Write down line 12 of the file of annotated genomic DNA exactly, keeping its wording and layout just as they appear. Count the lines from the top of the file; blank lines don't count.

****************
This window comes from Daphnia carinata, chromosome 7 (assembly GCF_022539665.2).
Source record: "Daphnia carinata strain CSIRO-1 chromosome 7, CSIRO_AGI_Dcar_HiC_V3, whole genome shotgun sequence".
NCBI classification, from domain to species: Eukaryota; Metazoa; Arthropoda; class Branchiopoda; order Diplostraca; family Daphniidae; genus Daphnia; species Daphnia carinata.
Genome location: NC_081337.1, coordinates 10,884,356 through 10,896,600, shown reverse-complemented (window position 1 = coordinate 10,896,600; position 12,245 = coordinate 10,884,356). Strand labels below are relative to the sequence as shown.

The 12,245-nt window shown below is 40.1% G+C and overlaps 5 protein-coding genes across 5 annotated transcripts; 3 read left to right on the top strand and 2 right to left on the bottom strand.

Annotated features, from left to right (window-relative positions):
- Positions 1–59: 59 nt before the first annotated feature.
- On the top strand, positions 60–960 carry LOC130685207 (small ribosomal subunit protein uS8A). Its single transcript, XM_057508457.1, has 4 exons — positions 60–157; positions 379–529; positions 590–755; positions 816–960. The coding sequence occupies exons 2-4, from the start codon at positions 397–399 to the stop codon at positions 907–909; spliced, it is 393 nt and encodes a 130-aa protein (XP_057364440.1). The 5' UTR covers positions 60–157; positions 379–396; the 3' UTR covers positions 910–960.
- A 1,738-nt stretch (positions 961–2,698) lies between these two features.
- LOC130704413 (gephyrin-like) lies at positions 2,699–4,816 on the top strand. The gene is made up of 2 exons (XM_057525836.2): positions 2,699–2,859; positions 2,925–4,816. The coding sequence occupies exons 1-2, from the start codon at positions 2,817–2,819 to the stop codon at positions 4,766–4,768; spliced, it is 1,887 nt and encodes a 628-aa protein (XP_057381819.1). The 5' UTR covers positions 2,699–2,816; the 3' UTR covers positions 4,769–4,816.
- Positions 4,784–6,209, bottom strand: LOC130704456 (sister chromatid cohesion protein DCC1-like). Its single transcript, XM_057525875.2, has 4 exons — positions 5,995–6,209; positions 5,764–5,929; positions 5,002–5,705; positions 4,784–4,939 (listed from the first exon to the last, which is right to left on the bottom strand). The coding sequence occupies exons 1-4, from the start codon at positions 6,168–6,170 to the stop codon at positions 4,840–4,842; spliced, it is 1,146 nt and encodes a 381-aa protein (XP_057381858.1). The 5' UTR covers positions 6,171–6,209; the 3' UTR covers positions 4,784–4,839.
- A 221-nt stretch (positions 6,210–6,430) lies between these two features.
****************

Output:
- A 221-nt stretch (positions 6,210–6,430) lies between these two features.